On August 28, 1963, two weeks before the Birmingham church bombing, 250,000 black and white Americans converged on the nation’s capital for the March on Washington, often considered the high point of the nonviolent civil rights movement. Organized by a coalition of civil rights, labor, and church organizations led by A. Philip Randolph, the black unionist who had threatened a similar march in 1941, it was the largest public demonstration in the nation’s history to that time. Calls for the passage of a civil rights bill pending before Congress took center stage. But the march’s goals also included a public-works program to reduce unemployment, an increase in the minimum wage, and a law barring discrimination in employment. These demands, and the marchers’ slogan, “Jobs and Freedom,” revealed how the black movement had, for the moment, forged an alliance with white liberal groups. On the steps of the Lincoln Memorial, King delivered his most famous speech, including the words, “I have a dream that one day this nation will rise up and live out the true meaning of its creed: ‘We hold these truths to be self-evident, that all men are created equal.’” (See the Appendix for the full text.)

Part of the crowd that gathered at the Lincoln Memorial for the 1963 March on Washington to demand “Jobs and Freedom.”

The March on Washington reflected an unprecedented degree of black-white cooperation in support of racial and economic justice. But it also revealed some of the movement’s limitations, and the tensions within it. Even though female activists like Jo Ann Robinson and Ella Baker had played crucial roles in civil rights organizing, every speaker at the Lincoln Memorial was male. The organizers ordered SNCC leader John Lewis (later a congressman from Georgia) to tone down his speech, the original text of which called on blacks to “free ourselves of the chains of political and economic slavery” and march “through the heart of Dixie the way Sherman did... and burn Jim Crow to the ground.” Lewis’s rhetoric forecast the more militant turn many in the movement would soon be taking.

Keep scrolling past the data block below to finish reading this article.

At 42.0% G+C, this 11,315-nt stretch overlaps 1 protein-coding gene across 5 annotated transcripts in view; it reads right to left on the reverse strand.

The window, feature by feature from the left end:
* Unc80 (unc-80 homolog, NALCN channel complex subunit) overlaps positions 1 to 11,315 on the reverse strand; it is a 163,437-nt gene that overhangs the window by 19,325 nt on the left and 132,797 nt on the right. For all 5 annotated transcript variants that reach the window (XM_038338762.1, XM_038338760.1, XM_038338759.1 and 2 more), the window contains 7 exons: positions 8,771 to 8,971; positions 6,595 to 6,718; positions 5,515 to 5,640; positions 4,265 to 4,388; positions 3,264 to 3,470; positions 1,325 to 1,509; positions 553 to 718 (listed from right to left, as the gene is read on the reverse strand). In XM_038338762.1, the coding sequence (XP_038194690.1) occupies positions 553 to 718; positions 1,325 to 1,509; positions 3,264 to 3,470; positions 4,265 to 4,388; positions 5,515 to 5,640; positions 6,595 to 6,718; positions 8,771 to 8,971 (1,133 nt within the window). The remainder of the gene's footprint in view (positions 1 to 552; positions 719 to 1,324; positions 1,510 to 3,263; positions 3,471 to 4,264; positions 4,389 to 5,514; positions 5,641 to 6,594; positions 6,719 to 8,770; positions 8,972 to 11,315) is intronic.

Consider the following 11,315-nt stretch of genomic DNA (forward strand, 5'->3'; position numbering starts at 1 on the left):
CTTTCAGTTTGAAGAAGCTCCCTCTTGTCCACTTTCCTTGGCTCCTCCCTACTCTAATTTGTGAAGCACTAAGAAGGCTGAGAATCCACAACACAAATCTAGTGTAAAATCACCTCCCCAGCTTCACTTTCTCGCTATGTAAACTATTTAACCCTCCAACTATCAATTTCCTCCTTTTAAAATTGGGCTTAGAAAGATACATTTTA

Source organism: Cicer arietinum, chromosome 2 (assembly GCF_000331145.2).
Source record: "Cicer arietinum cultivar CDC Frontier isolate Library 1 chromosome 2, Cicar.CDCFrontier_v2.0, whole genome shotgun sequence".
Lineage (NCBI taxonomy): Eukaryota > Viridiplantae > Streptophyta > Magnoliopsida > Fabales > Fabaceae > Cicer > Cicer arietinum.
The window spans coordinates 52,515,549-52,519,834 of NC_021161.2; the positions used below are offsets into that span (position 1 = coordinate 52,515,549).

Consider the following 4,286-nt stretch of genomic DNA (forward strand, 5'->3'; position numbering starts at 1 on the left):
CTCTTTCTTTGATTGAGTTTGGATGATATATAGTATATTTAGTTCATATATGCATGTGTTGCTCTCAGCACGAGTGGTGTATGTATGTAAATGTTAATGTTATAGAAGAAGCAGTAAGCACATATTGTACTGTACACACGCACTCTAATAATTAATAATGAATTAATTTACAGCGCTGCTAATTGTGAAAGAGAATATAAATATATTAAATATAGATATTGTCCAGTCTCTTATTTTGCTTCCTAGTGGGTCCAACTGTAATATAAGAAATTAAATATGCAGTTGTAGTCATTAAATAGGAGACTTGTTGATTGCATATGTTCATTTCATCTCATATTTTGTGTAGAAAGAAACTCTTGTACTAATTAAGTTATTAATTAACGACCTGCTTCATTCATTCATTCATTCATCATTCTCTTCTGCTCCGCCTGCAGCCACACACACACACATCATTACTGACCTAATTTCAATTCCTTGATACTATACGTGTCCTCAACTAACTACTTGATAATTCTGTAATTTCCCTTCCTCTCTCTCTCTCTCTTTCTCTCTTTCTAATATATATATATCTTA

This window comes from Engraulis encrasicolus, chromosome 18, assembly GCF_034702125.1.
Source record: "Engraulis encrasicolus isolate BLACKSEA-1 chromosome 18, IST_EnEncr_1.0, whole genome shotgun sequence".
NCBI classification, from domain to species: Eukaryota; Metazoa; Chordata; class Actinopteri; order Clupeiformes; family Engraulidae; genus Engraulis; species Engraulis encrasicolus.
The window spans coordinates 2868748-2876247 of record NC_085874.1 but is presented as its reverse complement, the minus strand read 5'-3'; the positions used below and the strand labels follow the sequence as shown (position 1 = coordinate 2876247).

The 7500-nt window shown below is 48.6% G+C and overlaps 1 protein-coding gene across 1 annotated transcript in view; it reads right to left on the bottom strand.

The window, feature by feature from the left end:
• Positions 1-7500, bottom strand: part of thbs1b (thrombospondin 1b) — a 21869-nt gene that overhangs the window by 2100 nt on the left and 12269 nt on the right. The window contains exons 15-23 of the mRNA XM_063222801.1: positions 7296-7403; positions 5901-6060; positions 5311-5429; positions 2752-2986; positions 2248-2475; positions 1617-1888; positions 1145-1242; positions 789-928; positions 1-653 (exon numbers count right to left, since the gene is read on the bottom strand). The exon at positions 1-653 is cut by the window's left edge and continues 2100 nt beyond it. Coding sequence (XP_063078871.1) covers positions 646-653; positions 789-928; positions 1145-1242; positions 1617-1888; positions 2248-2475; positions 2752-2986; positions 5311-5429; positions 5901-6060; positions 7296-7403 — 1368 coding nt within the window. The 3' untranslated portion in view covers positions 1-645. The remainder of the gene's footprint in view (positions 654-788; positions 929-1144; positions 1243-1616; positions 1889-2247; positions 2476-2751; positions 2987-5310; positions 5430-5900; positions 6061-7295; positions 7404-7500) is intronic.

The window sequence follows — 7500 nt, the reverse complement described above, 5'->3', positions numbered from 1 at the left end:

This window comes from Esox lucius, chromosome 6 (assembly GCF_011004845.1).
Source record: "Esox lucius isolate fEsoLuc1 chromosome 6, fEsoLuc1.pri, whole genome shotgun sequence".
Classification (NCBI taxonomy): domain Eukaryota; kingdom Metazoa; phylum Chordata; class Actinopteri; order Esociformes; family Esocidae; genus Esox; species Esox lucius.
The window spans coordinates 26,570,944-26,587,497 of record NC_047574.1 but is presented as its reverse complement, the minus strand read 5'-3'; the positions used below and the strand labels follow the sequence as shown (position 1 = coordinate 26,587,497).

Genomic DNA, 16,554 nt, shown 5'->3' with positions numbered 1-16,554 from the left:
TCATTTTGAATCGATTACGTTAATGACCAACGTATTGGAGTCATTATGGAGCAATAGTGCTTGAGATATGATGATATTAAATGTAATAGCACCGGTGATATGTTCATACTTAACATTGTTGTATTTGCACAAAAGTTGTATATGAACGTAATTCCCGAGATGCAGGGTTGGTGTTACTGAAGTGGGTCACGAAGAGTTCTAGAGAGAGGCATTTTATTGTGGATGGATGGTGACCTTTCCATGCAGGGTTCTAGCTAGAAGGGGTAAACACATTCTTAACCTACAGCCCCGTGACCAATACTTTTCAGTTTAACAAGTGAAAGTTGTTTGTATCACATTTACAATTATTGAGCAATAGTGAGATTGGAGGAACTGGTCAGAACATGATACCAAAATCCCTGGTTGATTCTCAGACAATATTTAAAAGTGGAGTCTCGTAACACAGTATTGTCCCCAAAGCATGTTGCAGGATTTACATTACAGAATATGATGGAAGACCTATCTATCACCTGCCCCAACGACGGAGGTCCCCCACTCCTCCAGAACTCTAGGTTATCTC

“Seek the freedom in 1963 promised in 1863,” read one banner at the March on Washington. And civil rights activists resurrected the Civil War-era vision of national authority as the custodian of American freedom. Despite the fact that the federal government had for many decades promoted segregation, blacks’ historical experience suggested that they had more hope for justice from national power than from local governments or civic institutions—home owners’ associations, businesses, private clubs—still riddled with racism. It remained unclear whether the federal government would take up this responsibility.

If you find an error or have any questions, please email us at Thank you!